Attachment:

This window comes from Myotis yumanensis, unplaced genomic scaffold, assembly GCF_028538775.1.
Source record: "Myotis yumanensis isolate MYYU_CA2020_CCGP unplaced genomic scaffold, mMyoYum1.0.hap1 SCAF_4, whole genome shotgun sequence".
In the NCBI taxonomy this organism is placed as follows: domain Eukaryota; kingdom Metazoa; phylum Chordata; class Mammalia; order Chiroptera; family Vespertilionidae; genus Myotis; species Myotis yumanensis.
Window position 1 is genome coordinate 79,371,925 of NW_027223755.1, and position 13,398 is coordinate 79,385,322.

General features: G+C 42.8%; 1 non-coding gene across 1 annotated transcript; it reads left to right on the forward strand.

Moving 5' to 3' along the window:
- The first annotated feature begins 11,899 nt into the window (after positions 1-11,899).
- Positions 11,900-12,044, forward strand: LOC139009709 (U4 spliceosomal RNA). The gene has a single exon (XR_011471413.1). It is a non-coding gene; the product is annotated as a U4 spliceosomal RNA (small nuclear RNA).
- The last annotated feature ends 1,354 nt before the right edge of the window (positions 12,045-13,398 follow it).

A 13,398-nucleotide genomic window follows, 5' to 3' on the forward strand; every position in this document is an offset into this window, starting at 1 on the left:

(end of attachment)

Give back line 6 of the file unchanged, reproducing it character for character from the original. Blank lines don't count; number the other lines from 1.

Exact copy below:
Moving 5' to 3' along the window: